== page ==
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Meet Anna Elise Johnson

Today we’d like to introduce you to Anna Elise Johnson.

Hi Anna Elise, can you start by introducing yourself? We’d love to learn more about how you got to where you are today?
My father is an artist, and I grew up making art. I wasn’t one of those kids who drew all the time though – I was more of an inventor/ alchemist/ artist, putting together assemblages and using unusual materials. Through art school, I continued to experiment and push ideas forward, and even when I made oil paintings, I was driven to use the traditional medium in ways that felt new. I continued to make work in Berlin, in grad school in Chicago, residencies in Houston and London, and now I have a studio in downtown Los Angeles.

Would you say it’s been a smooth road, and if not what are some of the biggest challenges you’ve faced along the way?
The continuous challenge in my life has been making original artwork. I just read Karl Ove Knausgaard’s book on the painter Edvard Munch, and Knausgaard discusses the goal of originality in art. He writes about the irony that artists like Munch who break free from certain constraints of their time become emblematic of their period. Artists try to see beyond the limitations of their time and place to access truth, even though they are inevitably still bound by their time. For me, trying to understand the period of time that we’re in by reading history, political theory, and art theory has been a preoccupying aspect of my artistic research. I try to understand the ideologies that form our understanding of our world, how images are seen, and how the art world operates while also creating artwork that can push back against the limits of our moment. When making art, my conceptual investigations also face consuming material challenges, and solving those challenges guides the work. Trying to find a balance between material and conceptual investigations has led me to make some unusual, and I hope original, artwork.

Appreciate you sharing that. What else should we know about what you do?
In the last few years, I have been working on a series I call “Earthworks” that I start on the ground in particular places in the landscape. Once I find a place to begin, I soak canvas in water and plaster, lay the canvas on the ground, cover it with earth and plaster, and let the material bake dry in the sun. The canvas records the topography of the ground and holds the minerals of that exact location formed by the site’s geological history. Once the canvases are dry, I bring them back to my studio in L.A. and further fix the earth onto the canvas, layering the pieces in more plaster and other media. This process partially obscures the initial record of the place where they started but evokes my memory and feeling about the experience of the physical site. I name each piece after the road nearest to where I begin them. I often start the work in far off places away from any other people. I search for places that feel truly outside of cities and the cultural sphere, but in the age of the Antropocene, we know that no part of the earth has been untouched by human impact. The dichotomy between a “natural” site and a constructed, manipulated site no longer holds. The journey of searching for an outside and still being there as a human in our era holds for me a tension that drives these works.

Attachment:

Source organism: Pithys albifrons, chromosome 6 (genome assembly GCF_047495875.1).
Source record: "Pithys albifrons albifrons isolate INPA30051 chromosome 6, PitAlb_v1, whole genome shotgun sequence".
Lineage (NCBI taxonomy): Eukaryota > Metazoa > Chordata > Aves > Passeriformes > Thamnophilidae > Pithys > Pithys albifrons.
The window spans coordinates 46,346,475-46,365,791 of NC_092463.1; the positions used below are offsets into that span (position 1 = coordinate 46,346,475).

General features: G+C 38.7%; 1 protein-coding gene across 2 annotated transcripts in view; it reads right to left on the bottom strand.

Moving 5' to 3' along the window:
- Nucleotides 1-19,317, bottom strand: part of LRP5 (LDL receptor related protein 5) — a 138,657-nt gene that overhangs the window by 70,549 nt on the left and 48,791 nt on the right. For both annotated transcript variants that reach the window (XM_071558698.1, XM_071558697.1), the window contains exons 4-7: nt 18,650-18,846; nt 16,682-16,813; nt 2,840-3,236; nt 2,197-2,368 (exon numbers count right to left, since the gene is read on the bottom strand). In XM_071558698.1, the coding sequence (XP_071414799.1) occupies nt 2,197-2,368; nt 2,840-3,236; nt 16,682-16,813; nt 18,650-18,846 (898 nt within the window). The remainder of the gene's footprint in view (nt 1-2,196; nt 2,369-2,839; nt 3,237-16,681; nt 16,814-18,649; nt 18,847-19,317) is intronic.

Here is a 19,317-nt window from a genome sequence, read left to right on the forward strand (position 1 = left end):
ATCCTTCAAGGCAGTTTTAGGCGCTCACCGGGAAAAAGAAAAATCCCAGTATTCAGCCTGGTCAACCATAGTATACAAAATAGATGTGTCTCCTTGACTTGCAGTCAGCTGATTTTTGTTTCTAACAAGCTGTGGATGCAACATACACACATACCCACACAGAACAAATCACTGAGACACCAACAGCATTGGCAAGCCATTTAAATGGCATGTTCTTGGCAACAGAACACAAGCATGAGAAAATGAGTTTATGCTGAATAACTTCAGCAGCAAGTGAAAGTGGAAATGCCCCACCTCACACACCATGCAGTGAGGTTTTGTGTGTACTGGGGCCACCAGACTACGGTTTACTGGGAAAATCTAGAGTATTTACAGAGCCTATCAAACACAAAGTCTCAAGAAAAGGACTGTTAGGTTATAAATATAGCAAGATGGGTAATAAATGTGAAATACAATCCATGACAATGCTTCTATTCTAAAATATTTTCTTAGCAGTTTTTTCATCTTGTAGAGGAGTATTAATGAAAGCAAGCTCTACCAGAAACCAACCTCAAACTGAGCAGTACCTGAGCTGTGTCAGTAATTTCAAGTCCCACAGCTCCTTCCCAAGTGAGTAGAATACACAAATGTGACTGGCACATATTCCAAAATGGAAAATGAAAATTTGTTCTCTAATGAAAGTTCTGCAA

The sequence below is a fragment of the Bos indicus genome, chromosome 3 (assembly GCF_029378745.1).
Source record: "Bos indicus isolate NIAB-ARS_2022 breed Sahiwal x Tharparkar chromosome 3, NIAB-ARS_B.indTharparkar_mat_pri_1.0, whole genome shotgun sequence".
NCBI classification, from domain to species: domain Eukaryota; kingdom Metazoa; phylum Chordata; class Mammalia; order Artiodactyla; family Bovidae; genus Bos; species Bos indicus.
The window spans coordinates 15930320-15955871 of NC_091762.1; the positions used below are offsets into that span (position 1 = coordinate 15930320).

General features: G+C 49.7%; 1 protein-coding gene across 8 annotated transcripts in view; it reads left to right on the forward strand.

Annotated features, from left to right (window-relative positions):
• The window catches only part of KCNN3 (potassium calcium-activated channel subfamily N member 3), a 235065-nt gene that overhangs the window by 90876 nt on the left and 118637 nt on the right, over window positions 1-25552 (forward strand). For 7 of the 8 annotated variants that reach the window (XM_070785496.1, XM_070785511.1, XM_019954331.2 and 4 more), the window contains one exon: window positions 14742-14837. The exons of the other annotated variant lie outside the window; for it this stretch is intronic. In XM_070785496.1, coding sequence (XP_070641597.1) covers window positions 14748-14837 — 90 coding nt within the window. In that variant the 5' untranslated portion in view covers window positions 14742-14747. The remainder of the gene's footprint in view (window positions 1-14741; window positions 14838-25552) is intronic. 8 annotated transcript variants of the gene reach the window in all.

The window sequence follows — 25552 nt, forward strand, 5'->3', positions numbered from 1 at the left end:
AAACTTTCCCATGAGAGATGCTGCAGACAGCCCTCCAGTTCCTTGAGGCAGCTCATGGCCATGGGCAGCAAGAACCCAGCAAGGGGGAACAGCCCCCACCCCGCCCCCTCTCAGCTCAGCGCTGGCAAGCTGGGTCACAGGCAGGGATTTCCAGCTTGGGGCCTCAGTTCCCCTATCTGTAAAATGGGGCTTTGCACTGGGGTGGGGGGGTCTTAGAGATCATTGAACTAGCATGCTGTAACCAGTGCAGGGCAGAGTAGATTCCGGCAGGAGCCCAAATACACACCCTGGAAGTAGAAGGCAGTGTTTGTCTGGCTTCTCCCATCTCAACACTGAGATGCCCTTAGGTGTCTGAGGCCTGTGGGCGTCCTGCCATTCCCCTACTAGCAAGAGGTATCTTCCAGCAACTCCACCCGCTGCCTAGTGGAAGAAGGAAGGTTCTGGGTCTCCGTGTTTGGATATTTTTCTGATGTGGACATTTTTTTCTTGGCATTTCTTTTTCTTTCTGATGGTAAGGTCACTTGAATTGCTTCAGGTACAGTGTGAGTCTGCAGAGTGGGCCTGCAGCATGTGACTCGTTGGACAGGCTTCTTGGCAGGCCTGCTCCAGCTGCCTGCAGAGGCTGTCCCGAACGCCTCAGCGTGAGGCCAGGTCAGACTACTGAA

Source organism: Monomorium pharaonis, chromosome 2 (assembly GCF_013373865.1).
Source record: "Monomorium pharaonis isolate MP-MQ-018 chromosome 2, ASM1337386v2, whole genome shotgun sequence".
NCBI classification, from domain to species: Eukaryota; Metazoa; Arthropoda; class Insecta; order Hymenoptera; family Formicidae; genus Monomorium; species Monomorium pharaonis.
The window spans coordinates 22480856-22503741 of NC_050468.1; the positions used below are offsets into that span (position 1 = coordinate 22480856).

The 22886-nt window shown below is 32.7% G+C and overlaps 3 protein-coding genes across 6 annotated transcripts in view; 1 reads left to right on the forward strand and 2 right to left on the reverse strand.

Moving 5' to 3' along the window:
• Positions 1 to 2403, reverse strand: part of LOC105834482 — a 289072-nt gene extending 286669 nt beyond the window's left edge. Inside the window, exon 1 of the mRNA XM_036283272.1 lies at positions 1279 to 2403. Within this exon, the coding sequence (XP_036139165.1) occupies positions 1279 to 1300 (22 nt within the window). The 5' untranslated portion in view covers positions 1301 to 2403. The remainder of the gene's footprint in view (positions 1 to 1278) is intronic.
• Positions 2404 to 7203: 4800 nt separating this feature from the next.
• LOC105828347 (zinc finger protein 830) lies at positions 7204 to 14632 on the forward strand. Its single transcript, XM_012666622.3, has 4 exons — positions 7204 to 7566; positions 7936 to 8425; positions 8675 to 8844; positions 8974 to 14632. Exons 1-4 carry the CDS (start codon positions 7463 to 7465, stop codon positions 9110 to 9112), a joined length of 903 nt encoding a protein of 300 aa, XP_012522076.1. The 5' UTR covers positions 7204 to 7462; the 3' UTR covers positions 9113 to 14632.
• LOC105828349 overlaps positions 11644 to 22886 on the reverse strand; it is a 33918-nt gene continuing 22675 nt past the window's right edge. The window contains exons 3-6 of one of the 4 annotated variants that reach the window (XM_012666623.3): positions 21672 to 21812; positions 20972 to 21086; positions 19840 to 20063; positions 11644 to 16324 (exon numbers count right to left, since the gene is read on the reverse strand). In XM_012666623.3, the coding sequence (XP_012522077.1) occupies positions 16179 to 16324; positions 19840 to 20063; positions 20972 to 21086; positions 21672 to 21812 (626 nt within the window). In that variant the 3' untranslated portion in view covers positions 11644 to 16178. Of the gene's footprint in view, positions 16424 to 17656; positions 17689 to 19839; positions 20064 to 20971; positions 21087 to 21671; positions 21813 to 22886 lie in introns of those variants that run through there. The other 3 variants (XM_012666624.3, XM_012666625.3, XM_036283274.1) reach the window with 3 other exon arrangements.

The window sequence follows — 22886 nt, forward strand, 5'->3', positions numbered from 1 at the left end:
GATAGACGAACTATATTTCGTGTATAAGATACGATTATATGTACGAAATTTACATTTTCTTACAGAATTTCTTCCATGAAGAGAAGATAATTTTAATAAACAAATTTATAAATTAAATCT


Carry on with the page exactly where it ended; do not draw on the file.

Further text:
Do you have recommendations for books, apps, blogs, etc?
Telling you my favorite books would be as hard as pinning down my favorite movies, so I’ll give you my weekly podcast routine. I start each day listening to the New York Times’ The Daily Podcast and Democracy Now. The Daily goes in depth with one of the newspaper’s stories through a conversational interview. Democracy Now is an hourlong news program that is funded by listeners and does not take corporate advertising funding. They cover stories often ignored by corporate news media, and they interview experts and people directly involved in news events rather than pundits.

Weekly I listen to The Ezra Klein Show and WTF with Marc Maron. Ezra Klein does in depth interviews with writers and thinkers about some of the most pressing issues of our times, and Marc Maron interviews actors, musicians and comedians with an empathy and thoughtfulness that creates fascinating conversations.

For an analysis of the media and how news stories are being covered, I listen to On the Media. To stay in touch with what’s happening in local Hollywood news, I listen to The Business.


  • $6000 – $12,500

Contact Info:

Image Credits:

Rosita Lama Muvdi and Anna Elise Johnson Studio

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